In contemplating Mark-Paul Gosselaar's appearance as Zack Morris on Late Night with Jimmy Fallon (seen here), this reviewer was struck by a reader's comment. In asking about MPG's appearance, the reader noted that the question was "off topic" from the latest post on the Implausibility of Doing the Urkel. With all due respect to that reader, this reviewer finds the parallels between that article and the Zack Morris interview quite remarkable. Specifically, at the conclusion of the "Doing the Urkel" post, this reviewer contemplated that middle schoolers in the fictional Port Washington may have seen Urkel's appearance on the American Comedy Awards. A similar phenomenon occurred on the Late Night program when MPG conducted the entire segment as Zack Morris. In both cases, fictional characters breached not only the fourth wall between the audience and the fiction, but the theoretical fifth wall separating potentially conflicting realities.
The fifth wall is a postmodern metafictional construct that assumes that a work of fiction maintains its own continuity separate from that of our own reality. Should a fictional character break that fifth wall and enter the continuity in which we, the audience, exist, that character would then exist in the same continuity as the actor that portrays the character and, indeed, as the character's creator and/or writers. The metaphysical ramifications on the concepts of free will and higher powers are staggering.
When the Urkel character performed his dance on the American Comedy Awards, he entered a world in which Jaleel White exists, breaking the fifth wall. Similarly, ZAck Morris' interview on Late Night allowed the character to enter the continuity that includes MPG. Incredibly, however, Zack Morris not only appeared in the same reality as MPG, but he challenged and negated MPG's very existence. Zack Morris argued that he was in fact a real person who created the screen name MPG for the purposes of complying with the Screen Actor's Guild. He also posited that the Saved by the Bell universe was in fact reality. Furthermore, Zack Morris challenged the idea that the SBTB continuity was hopelessly fragmented and presented it as logically consistent. This point was comedically driven home when he insisted he moved from Indiana to Bayside with two friends and his high school principal.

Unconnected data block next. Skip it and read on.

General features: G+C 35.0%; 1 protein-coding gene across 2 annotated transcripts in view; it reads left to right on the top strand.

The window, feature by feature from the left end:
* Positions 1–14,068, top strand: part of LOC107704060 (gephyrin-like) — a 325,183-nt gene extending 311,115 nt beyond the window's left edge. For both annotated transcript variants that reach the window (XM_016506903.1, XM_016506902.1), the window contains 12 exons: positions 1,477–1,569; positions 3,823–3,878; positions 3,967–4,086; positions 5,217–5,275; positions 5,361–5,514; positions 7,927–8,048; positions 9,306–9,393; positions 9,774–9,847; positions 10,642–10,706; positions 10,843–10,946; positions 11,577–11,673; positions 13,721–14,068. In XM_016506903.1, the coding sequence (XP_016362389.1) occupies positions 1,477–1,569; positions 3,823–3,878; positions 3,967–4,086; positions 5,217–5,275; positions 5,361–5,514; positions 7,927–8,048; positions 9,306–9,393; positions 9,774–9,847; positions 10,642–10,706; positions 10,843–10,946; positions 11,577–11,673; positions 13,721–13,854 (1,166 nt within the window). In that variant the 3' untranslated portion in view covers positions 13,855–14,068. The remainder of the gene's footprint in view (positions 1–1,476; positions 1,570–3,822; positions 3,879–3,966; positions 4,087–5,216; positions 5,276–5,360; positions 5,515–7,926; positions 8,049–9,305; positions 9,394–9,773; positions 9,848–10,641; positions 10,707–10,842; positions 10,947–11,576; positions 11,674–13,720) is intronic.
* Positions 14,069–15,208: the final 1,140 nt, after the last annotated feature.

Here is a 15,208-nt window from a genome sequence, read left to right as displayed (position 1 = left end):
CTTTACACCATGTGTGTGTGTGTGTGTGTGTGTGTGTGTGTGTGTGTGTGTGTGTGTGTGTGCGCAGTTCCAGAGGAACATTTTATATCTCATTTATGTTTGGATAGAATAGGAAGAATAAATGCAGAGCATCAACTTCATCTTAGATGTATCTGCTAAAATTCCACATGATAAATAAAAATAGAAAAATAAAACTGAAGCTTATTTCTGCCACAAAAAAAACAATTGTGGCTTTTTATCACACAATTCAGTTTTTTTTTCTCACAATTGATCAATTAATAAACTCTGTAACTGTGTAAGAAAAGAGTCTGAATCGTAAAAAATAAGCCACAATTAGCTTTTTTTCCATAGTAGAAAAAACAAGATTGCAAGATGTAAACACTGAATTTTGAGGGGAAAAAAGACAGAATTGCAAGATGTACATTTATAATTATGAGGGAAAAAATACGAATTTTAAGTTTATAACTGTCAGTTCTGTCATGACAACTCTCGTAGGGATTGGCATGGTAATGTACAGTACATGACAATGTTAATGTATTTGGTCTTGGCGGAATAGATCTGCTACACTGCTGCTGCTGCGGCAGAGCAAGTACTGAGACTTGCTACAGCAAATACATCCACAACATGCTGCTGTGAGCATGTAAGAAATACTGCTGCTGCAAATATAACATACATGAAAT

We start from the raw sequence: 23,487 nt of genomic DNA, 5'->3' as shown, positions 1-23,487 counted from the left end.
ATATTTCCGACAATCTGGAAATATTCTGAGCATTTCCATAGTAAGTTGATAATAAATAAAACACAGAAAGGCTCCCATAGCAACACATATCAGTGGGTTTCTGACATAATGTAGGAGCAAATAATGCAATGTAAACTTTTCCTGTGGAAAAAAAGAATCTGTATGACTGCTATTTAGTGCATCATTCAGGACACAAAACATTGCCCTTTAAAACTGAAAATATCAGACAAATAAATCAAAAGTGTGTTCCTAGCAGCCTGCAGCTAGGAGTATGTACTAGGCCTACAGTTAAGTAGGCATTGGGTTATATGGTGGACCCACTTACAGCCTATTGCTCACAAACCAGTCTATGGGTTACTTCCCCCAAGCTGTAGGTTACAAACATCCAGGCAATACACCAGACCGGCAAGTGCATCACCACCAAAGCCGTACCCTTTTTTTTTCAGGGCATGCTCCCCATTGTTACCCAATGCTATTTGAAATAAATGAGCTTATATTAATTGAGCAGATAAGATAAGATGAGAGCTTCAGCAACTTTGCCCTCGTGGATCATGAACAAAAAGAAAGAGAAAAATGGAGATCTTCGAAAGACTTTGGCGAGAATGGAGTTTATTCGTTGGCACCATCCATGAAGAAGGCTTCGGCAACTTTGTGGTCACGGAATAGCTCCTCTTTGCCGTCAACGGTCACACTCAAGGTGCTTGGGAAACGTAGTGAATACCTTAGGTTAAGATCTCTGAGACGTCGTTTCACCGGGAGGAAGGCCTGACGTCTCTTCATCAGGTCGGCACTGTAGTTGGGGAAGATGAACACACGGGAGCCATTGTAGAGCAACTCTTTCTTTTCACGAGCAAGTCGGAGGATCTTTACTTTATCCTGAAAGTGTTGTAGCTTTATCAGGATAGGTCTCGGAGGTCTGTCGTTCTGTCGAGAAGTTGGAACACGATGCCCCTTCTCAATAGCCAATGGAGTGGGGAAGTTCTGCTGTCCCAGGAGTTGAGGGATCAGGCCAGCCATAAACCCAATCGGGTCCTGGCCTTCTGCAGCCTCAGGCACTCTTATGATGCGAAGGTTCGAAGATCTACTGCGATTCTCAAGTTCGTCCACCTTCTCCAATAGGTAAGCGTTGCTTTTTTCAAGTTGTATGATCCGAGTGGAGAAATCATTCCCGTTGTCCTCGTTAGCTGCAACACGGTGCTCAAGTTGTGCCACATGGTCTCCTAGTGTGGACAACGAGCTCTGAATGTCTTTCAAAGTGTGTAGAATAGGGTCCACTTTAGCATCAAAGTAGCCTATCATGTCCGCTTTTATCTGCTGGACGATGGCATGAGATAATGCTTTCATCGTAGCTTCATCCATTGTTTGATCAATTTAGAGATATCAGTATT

All in all, the segment was both highly entertaining and academically significant.
As a post script, this reviewer was rather skeptical of the idea that anything of significance could occur on a show hosted by Mr. Fallon. In the past, I have found him to be quite loathsome, low brow, and rarely appreciated his incompetent boobery on Saturday Night Live. Imagine my delight when I witnessed not only something intellectually challenging, but a segment that combined my twin intellectual pursuits of postmodernism and Saved by the Bell.
Finally, this week's television schedule has two programs of note. First, on Sunday, June 14, 2009 at 9:30 a.m. EST, the ABC Family network will air Full House's postmodern existentialist masterpiece "Under the Influence." Second, on Wednesday, June 17, 2009 at 7:30 a.m. EST, TBS is airing the cynical anti-feminist critique "Hold Me Tight."